Baldwin school board starts conversation on staff concealed carry, armed guards in schools
It was a topic he hoped he would never have to bring up, Baldwin Superintendent Paul Dorathy said.
But at Monday’s school board meeting, Dorathy started a conversation on the wisdom of allowing armed guards in schools or permitting teachers and staff with concealed carry permits to bring guns into school buildings. It was, he said, a discussion prompted by December’s school massacre in Newtown, Conn.
The conversation came after Dorathy informed the board that the city had contacted him about the possibility that the district and city restart a school resource officer program.
Dorathy didn’t make a recommendation on armed guards or concealed carry, nor were any specific policy guidelines proposed. The superintendent said he was starting the discussion after speaking with a number of district patrons and because of the actions other districts were taking, one of which was Dorathy’s former employer.
“Emporia went through that conversation for years,” he said. “The board always turned it down. But just last month, they agreed to have armed guards in their high school and junior highs.”
The guards would be required to have law enforcement experience and firearms training, among other requirements, Dorathy said.
Dorathy said another topic patrons brought up was allowing teachers and staff with concealed carry permits to bring firearms into school buildings.
“At one time in my life, I would have said ‘no way,’” he said. “But I worry about my staff being put in a position with no protection. In the case of Sandy Hook (in Newtown, Conn.), they had what we have. The shooter took out his gun and shot through the glass on the locked door.”
Board member Nick Harris, a teacher in the Shawnee Heights district near Topeka, said that district recently had the same discussion. The district opted not to arm guards or allow concealed carry in schools because the board and superintendent decided students felt safe in the district’s schools, he said.
“Granted we have SROs in the high school and junior highs,” Harris said. “That makes a lot of difference.
“The biggest problem with concealed carry is if you pull a gun, you better be ready to shoot it. And I don’t know if I want that to happen.”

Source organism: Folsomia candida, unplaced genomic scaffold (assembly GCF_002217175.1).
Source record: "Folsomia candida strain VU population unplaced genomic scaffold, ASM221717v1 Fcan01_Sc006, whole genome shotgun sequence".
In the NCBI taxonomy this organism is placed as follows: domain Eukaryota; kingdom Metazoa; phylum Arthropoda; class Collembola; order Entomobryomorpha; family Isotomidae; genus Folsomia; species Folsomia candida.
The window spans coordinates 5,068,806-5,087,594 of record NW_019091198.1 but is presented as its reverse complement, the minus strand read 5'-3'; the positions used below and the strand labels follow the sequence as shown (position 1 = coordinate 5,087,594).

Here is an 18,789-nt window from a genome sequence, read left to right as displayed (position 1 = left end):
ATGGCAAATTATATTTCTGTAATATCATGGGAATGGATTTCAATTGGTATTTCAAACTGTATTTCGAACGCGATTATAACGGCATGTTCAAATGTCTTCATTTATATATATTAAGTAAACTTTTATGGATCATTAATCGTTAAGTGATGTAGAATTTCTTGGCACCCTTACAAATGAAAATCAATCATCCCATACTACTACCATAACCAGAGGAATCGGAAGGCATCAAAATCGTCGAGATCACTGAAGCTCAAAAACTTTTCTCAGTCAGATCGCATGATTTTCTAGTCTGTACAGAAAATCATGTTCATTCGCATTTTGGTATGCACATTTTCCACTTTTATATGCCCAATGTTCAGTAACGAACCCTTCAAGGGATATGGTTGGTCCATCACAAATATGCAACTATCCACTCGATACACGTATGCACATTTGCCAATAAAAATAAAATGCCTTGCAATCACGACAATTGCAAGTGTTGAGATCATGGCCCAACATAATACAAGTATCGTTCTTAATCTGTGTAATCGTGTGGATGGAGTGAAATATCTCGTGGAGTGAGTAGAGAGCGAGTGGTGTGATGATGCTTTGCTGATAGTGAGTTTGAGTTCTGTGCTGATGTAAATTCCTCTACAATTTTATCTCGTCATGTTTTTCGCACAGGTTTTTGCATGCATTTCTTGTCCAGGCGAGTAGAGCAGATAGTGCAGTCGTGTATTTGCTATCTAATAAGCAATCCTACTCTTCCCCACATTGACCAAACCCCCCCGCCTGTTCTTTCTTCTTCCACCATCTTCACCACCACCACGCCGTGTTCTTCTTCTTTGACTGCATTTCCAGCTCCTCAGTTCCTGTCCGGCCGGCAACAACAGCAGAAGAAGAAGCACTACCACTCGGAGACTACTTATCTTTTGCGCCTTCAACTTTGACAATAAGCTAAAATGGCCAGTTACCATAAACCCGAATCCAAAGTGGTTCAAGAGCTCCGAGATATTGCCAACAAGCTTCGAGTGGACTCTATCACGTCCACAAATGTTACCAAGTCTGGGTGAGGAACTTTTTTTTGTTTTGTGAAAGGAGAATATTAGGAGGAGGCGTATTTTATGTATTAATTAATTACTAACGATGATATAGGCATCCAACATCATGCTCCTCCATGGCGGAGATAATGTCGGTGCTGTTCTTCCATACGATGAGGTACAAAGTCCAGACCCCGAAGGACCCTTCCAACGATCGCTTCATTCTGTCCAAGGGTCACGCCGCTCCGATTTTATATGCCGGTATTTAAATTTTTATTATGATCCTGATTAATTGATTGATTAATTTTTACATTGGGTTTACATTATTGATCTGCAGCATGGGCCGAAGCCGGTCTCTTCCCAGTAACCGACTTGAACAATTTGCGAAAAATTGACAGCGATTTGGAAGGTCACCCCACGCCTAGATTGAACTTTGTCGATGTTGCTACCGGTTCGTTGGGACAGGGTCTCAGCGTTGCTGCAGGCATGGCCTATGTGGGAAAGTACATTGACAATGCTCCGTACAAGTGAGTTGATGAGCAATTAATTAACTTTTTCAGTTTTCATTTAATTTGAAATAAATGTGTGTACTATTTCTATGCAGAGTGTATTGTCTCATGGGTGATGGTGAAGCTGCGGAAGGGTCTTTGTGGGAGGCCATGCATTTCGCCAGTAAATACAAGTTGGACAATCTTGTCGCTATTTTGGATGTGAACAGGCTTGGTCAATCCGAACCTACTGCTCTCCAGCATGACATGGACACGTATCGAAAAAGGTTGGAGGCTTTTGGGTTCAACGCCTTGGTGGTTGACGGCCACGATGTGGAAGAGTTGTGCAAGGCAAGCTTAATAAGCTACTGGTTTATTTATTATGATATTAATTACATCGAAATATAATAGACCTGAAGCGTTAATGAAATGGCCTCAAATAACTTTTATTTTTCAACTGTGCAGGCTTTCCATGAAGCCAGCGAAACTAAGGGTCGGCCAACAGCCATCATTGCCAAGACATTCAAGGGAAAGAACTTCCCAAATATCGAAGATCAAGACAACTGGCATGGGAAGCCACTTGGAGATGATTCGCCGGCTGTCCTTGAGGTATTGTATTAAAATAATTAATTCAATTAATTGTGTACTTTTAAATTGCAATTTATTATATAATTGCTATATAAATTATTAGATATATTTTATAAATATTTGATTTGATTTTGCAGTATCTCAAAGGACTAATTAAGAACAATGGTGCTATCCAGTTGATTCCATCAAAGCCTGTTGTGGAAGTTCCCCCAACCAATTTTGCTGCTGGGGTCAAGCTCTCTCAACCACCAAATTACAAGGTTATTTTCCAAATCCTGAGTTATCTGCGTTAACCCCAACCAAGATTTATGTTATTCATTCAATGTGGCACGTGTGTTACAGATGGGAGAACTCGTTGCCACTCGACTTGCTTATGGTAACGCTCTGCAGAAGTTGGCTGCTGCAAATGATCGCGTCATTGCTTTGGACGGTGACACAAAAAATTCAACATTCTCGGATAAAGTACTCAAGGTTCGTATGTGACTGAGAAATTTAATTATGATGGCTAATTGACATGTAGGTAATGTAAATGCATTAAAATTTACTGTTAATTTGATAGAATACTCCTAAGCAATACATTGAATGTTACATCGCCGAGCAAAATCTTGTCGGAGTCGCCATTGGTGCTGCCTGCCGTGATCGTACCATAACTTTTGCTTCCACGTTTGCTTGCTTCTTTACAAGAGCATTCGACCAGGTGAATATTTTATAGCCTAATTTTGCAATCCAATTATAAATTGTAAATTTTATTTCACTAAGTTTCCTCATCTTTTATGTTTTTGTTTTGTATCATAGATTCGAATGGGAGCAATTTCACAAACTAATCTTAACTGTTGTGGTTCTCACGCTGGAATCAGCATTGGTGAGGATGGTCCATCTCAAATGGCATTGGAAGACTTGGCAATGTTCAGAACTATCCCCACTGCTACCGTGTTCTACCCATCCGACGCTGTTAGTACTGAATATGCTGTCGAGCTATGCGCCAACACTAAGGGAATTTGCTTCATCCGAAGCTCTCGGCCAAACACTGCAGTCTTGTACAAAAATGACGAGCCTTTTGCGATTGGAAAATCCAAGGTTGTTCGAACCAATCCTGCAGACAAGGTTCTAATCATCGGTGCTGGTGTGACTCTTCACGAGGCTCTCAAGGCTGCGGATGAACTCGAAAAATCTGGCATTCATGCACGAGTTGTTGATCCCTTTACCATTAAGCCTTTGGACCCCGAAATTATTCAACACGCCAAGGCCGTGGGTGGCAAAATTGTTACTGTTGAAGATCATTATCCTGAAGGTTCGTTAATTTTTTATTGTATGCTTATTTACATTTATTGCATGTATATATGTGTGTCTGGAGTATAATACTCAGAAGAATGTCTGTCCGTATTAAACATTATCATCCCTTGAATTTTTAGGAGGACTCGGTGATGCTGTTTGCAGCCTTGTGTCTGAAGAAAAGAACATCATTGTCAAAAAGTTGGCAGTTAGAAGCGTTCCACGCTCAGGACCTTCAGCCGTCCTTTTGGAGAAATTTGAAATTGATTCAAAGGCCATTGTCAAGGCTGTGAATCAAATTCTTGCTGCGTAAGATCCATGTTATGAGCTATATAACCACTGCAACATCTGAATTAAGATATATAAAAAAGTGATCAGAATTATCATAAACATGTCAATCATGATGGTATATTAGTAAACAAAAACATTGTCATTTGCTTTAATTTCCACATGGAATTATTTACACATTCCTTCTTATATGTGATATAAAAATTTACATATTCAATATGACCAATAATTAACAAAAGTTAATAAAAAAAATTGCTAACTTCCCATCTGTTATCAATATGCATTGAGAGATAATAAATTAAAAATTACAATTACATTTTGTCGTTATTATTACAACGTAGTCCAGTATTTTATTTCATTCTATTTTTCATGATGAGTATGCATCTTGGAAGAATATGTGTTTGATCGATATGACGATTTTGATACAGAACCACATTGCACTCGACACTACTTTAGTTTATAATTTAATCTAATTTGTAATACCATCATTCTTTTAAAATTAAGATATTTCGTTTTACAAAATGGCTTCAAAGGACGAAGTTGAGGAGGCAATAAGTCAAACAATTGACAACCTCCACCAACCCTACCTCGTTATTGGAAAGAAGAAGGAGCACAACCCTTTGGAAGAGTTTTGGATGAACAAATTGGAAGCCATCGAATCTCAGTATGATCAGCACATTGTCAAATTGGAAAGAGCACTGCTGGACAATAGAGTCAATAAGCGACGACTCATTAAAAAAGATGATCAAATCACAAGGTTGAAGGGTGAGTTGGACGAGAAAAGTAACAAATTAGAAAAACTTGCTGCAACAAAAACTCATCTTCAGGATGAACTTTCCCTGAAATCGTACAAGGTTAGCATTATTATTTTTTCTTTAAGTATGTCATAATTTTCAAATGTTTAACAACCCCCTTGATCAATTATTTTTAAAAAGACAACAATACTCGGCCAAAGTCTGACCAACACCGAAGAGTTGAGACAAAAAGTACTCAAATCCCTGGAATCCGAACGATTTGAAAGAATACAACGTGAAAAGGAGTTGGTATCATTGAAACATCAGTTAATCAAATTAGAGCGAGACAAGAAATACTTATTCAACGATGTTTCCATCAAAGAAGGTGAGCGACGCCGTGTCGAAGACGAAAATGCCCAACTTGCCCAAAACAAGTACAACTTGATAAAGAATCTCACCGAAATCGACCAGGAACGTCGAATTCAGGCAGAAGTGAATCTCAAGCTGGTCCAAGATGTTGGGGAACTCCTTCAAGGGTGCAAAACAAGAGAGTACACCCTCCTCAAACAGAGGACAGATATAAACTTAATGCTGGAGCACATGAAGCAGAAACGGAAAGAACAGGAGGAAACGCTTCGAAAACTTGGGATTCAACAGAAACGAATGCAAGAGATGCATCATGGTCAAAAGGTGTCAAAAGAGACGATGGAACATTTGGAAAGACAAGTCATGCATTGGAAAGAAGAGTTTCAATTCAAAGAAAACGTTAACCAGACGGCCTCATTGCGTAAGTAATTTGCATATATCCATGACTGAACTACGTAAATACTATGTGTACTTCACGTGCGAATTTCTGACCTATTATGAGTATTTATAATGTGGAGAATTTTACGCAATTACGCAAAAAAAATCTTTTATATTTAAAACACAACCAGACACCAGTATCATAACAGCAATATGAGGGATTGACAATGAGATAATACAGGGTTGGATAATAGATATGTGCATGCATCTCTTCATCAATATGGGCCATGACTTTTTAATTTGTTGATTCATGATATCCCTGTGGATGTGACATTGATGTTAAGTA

Board members Ande Parks and Bill Busby were more candid in their opposition to allowing staff to carry concealed weapons.
“I don’t want anybody to have guns in our schools but an SRO or trained security guards,” Parks said.
Busby agreed with that statement, adding, “It would be great to have an SRO.”
Board member Ruth Barkley said concealed carry could cover gaps in protection even if the district had an SRO.
“An SRO can only be in one building at a time,” she said. “The shooter in Aurora (Colo.) drove a long distance because he knew that building didn’t allow concealed carry.”
The board made no decision on the issue and agreed the conversation would continue.
As for the city’s interest in an SRO, Dorathy said some council members were encouraging the move. City Administrator Chris Lowe was working on the costs and how they might be shared, he said.
Lowe said Tuesday he approached the district about the SRO program, which he would like to see restarted. He and Dorathy hadn’t really discussed a timeline for further details, but he would probably want City Council members elected in April to weigh in on the matter, the city administrator said.
The district and the city shared the cost of an SRO in the past, but the district ended the program four years ago in response to state budget cuts, Dorathy said. The program was started with a two-year grant from the U.S. Department of Homeland Security. As that money went away the district’s share of the program grew from 20 percent to 70 percent over time, the superintendent said.
In another school safety issue, Dorathy said the district and its four schools were completing emergency operations plans, using a template developed by Kansas Safe and Prepared Schools. The plans should be ready for the board’s consideration next month, he said.
Moreover, schools have or will practice emergency drills, Dorathy said.
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